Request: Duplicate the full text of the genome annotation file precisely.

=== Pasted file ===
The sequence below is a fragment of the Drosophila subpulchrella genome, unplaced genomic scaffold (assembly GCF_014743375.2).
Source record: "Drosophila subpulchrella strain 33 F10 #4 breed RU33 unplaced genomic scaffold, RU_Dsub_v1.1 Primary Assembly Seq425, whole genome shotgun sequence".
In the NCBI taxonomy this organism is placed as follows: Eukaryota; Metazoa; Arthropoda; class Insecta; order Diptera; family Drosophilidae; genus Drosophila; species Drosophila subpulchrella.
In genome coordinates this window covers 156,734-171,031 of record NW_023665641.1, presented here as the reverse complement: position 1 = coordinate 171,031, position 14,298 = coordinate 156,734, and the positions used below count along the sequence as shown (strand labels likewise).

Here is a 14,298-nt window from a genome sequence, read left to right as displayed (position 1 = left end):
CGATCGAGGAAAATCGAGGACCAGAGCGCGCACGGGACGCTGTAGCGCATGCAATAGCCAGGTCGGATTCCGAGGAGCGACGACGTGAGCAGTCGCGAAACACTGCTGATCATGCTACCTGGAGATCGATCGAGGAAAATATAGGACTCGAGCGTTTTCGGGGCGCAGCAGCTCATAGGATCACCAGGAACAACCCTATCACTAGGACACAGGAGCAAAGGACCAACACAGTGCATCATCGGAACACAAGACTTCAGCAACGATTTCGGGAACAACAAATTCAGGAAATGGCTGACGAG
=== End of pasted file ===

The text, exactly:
The sequence below is a fragment of the Drosophila subpulchrella genome, unplaced genomic scaffold (assembly GCF_014743375.2).
Source record: "Drosophila subpulchrella strain 33 F10 #4 breed RU33 unplaced genomic scaffold, RU_Dsub_v1.1 Primary Assembly Seq425, whole genome shotgun sequence".
In the NCBI taxonomy this organism is placed as follows: Eukaryota; Metazoa; Arthropoda; class Insecta; order Diptera; family Drosophilidae; genus Drosophila; species Drosophila subpulchrella.
In genome coordinates this window covers 156,734-171,031 of record NW_023665641.1, presented here as the reverse complement: position 1 = coordinate 171,031, position 14,298 = coordinate 156,734, and the positions used below count along the sequence as shown (strand labels likewise).

Here is a 14,298-nt window from a genome sequence, read left to right as displayed (position 1 = left end):
CGATCGAGGAAAATCGAGGACCAGAGCGCGCACGGGACGCTGTAGCGCATGCAATAGCCAGGTCGGATTCCGAGGAGCGACGACGTGAGCAGTCGCGAAACACTGCTGATCATGCTACCTGGAGATCGATCGAGGAAAATATAGGACTCGAGCGTTTTCGGGGCGCAGCAGCTCATAGGATCACCAGGAACAACCCTATCACTAGGACACAGGAGCAAAGGACCAACACAGTGCATCATCGGAACACAAGACTTCAGCAACGATTTCGGGAACAACAAATTCAGGAAATGGCTGACGAG